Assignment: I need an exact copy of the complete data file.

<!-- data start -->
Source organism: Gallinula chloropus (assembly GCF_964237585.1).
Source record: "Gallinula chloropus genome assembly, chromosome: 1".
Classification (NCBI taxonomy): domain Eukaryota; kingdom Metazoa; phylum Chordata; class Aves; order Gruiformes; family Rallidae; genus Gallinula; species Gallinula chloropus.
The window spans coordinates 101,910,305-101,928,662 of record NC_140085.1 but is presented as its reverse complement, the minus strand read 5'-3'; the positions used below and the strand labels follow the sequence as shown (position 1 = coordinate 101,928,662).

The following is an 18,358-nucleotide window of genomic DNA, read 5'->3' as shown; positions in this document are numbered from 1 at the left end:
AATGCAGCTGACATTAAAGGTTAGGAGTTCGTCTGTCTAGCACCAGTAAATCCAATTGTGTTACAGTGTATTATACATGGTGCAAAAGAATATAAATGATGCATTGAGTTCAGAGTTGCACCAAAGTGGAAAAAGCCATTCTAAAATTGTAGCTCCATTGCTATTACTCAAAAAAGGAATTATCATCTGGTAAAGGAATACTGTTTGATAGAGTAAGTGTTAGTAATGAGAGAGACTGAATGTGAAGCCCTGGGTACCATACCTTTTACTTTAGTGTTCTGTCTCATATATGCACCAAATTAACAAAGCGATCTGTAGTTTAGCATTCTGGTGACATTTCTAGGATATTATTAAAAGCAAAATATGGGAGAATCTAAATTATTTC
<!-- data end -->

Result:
Source organism: Gallinula chloropus (assembly GCF_964237585.1).
Source record: "Gallinula chloropus genome assembly, chromosome: 1".
Classification (NCBI taxonomy): domain Eukaryota; kingdom Metazoa; phylum Chordata; class Aves; order Gruiformes; family Rallidae; genus Gallinula; species Gallinula chloropus.
The window spans coordinates 101,910,305-101,928,662 of record NC_140085.1 but is presented as its reverse complement, the minus strand read 5'-3'; the positions used below and the strand labels follow the sequence as shown (position 1 = coordinate 101,928,662).

The following is an 18,358-nucleotide window of genomic DNA, read 5'->3' as shown; positions in this document are numbered from 1 at the left end:
AATGCAGCTGACATTAAAGGTTAGGAGTTCGTCTGTCTAGCACCAGTAAATCCAATTGTGTTACAGTGTATTATACATGGTGCAAAAGAATATAAATGATGCATTGAGTTCAGAGTTGCACCAAAGTGGAAAAAGCCATTCTAAAATTGTAGCTCCATTGCTATTACTCAAAAAAGGAATTATCATCTGGTAAAGGAATACTGTTTGATAGAGTAAGTGTTAGTAATGAGAGAGACTGAATGTGAAGCCCTGGGTACCATACCTTTTACTTTAGTGTTCTGTCTCATATATGCACCAAATTAACAAAGCGATCTGTAGTTTAGCATTCTGGTGACATTTCTAGGATATTATTAAAAGCAAAATATGGGAGAATCTAAATTATTTC